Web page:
When I met up with Barclay and band mate and now wife Laura St. Jude, they came across like they had done in the past, the most welcoming enthusiastic people you could ever meet in your life; now two artists caught up in a whirlwind of a medical catastrophe are making the only choice; to face to head on, keep creating, keep fighting and enjoy everything that comes your way.

When putting together this piece I wasn’t quite sure how to approach this piece, however the best way felt to go Barclay’s raw dialogue, a stream of inspiring consciousness, about fear, life, beauty and what really matters:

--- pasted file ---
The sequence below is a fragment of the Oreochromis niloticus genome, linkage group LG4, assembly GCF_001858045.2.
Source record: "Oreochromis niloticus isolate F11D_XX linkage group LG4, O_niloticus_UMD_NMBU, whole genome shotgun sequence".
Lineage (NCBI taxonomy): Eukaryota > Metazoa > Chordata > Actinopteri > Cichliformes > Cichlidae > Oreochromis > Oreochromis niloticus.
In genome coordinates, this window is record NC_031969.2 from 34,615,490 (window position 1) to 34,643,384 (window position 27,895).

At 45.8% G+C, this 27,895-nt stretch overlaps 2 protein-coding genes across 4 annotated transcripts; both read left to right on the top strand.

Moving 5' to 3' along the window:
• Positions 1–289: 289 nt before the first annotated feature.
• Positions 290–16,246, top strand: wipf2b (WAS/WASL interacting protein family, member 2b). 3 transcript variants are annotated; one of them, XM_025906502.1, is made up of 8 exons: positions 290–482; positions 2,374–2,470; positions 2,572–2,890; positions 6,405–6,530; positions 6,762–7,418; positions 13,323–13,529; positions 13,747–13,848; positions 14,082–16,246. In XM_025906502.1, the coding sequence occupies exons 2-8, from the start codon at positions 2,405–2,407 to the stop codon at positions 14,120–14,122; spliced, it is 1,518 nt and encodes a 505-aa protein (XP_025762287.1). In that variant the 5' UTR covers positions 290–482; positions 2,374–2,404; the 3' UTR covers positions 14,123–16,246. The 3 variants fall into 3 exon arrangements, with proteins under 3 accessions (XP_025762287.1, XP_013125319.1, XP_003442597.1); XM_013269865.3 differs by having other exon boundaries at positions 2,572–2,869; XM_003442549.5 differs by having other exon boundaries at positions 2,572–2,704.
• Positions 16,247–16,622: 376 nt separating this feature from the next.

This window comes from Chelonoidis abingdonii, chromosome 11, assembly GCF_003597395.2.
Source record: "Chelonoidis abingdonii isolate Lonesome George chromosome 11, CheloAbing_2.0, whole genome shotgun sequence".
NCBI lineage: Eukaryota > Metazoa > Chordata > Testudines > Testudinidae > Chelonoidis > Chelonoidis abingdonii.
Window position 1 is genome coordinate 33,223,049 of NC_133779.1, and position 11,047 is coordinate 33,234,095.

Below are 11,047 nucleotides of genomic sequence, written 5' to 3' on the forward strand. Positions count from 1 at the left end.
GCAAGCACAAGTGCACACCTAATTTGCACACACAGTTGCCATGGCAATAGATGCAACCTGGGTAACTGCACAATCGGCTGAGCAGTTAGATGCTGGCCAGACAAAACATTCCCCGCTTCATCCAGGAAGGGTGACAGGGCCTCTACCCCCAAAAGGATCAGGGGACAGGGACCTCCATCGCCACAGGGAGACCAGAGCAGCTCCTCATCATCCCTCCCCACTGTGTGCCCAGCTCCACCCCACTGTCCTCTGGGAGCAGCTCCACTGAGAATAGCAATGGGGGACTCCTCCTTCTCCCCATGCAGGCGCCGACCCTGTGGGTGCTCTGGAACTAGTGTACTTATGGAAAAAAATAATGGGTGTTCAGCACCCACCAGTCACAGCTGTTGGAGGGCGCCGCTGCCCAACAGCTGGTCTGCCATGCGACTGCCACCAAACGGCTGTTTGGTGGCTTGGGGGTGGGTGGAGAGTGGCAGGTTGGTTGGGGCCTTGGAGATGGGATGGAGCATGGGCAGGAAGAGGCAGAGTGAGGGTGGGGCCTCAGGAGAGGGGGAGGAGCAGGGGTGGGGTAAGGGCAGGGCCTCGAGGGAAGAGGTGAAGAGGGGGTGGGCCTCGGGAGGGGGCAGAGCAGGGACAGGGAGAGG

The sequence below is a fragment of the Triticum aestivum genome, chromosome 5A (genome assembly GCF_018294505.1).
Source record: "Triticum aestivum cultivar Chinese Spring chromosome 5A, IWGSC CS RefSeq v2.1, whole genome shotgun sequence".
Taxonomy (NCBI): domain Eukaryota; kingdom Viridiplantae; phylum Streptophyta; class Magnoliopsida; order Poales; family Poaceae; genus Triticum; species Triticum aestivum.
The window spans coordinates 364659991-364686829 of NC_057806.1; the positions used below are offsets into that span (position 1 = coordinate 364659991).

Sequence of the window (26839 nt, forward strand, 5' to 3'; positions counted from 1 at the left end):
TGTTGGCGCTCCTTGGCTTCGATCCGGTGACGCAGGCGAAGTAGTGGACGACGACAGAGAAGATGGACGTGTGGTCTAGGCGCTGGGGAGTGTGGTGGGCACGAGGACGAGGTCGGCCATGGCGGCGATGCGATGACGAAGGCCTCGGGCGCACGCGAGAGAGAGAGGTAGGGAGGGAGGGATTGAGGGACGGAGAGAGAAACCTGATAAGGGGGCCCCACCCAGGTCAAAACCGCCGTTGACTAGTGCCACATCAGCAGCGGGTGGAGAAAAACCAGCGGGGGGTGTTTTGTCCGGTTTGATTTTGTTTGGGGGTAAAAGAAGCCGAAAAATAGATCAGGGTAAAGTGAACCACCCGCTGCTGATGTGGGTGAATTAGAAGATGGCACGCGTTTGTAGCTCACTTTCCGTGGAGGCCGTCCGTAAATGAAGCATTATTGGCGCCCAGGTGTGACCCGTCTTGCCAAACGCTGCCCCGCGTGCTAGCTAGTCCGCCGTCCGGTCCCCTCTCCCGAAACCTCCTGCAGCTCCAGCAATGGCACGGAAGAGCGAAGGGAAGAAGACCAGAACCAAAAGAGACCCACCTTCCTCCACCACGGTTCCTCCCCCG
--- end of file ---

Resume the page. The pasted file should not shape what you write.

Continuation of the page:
Being diagnosed with cancer is potentially the scariest thing that can happen in someone’s life, can you explain what your initial reaction to finding out was? 

Exhilaration, doom, sadness for my family and Laura (St. Jude), seeing them upset was worse than being told. The fog only really clears after surgery for me. My surgeon, Mr Alakandy, telling me my adversary was turbo charged is the moment I’m recalling. Post surgery. A moment seared into me. Grade four Glioblastoma brain cancer. Unmethylated. Wild type mutation. It’s pure instinct. Run or fight. It was a morning of crystal clear clarity, every detail is there, the power of facing uncomfortable truths, it has to be faced. A lesson for some in never jumping the gun. My reaction now is rage, I’m fuckin raging and must remain so. I’m in the fight of my life. I have much to do. The stage, they say, is set. Cancer can fuck off. All barrels are loaded. Fight, fight, fight every day is the way. Music and words are the bullets. Clarity is the light.